Yukon Energy has hired Peter Kiewit Sons Corporation to build the Mayo B hydro dam expansion, said David Morrison, the public utility’s president on Friday.
The $85.4 million contract was signed after six-month-long negotiations over the project’s specs. Kiewit beat four other companies who made bids, including runner-up Ledcor.
Kiewit will build a new powerhouse for the current dam outside Mayo. The building will house a new turbine and generator, which will boost the power station’s electrical output from five megawatts to 15.
Construction will begin in July and is expected to be complete in early 2012.
The Mayo B expansion is accompanying the construction of a transmission line between Carmacks and Stewart Crossing, which will merge the Yukon’s northern and southern grids.
On Friday, Yukon Energy also announced that Grande Prairie-based Valard Construction has been awarded a contract to build the transmission line’s second leg.
Valard, who built the first leg of the line in 2008, will hire Arctic Power to carry out part of the $11-million contract.
The companies will begin setting up poles in the permafrost-covered regions of the line this month. Using heavy equipment in warmer temperatures risks damaging the soil, said Morrison.
Cross arms for the poles have been ordered, to be installed in the spring. And the stringing is scheduled for July and should be completed in early fall, said Morrison.
Valard has an employment partnership with the three Northern Tutchone First Nations. There should be no disruption to the communities along the line, said Morrison.
“On the highway, there will be a few extra trucks,” he said. “But (people) shouldn’t see any disruptions at all.”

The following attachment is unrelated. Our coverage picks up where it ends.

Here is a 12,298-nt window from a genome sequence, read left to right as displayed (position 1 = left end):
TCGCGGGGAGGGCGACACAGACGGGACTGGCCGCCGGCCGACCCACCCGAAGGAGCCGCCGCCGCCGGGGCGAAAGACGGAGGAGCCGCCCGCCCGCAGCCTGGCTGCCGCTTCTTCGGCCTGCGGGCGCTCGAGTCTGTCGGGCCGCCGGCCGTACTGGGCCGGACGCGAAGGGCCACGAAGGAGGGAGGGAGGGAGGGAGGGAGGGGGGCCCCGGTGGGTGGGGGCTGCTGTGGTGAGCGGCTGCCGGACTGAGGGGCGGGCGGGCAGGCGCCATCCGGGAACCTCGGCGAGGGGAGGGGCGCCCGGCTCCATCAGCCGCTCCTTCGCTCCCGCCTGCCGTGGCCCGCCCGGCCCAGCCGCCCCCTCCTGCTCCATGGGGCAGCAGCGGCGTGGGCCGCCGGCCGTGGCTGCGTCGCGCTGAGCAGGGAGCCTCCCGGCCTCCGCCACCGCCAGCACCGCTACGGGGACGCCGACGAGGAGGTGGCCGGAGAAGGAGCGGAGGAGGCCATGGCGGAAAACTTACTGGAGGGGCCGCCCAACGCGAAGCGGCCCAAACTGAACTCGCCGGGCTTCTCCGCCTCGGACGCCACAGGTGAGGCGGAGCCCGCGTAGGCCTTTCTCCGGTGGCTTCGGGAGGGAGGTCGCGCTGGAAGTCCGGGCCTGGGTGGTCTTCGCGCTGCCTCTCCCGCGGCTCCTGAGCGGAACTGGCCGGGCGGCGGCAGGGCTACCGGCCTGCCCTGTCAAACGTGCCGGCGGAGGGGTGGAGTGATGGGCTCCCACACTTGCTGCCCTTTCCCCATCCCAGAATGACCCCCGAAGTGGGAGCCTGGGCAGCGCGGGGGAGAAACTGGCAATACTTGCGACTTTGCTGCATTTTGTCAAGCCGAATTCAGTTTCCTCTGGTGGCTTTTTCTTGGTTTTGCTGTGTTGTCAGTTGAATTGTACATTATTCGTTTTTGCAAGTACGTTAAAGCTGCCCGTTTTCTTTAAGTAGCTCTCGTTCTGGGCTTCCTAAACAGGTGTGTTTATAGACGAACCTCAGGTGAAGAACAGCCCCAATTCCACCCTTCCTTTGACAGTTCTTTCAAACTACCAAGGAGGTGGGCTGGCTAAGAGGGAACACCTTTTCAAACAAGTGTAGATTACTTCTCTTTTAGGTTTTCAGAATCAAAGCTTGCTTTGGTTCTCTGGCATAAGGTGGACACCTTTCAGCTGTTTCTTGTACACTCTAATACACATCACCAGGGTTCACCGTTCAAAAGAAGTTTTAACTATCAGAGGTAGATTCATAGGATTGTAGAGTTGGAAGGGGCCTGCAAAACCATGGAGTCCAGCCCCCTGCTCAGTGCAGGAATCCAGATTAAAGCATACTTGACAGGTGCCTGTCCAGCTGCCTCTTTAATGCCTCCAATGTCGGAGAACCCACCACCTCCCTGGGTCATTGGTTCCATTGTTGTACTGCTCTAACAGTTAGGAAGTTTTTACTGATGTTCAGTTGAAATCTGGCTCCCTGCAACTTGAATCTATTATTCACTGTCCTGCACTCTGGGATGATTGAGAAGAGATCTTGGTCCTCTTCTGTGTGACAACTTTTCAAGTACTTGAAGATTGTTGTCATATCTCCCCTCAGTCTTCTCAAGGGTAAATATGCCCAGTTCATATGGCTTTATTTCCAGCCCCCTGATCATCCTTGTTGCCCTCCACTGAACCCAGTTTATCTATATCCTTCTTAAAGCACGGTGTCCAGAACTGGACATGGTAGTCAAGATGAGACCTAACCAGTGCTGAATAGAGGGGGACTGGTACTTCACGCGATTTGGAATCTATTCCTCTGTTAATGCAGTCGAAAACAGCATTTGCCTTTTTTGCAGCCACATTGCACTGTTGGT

Yukon Energy has been working with the Selkirk and Little Salmon/Carmacks First Nations on trap lines that cross the line.
“We don’t feel like there’s any issues to be dealt with,” said Morrison.
The public utility also announced that its application to build the Mayo B expansion has now entered a public consultation phase at the Yukon Environmental and Socioeconomic Assessment Board.
People have 30 days to comment on the project. If it’s approved, a decision document and permits will follow.
Yukon Energy isn’t expecting any surprises from the assessment board, but the public utility could be saddled with conditions that it must follow to proceed with construction.
“We can meet (the conditions),” said Morrison. “The thing about conditions is that they cost more money.”
Finally, Yukon Energy and the privately-owned Yukon Electrical Company Limited have initiated a regulatory process that will evaluate whether different electrical customer groups are paying their fair share for power.
Currently, the government pays more for its power while residential customers pay less. The hearings will look at whether rates should be adjusted or whether they should be kept the same.
Both commercial and industrial customers pay for the full cost of their power, said Morrison.
Contact James Munson at email@example.com.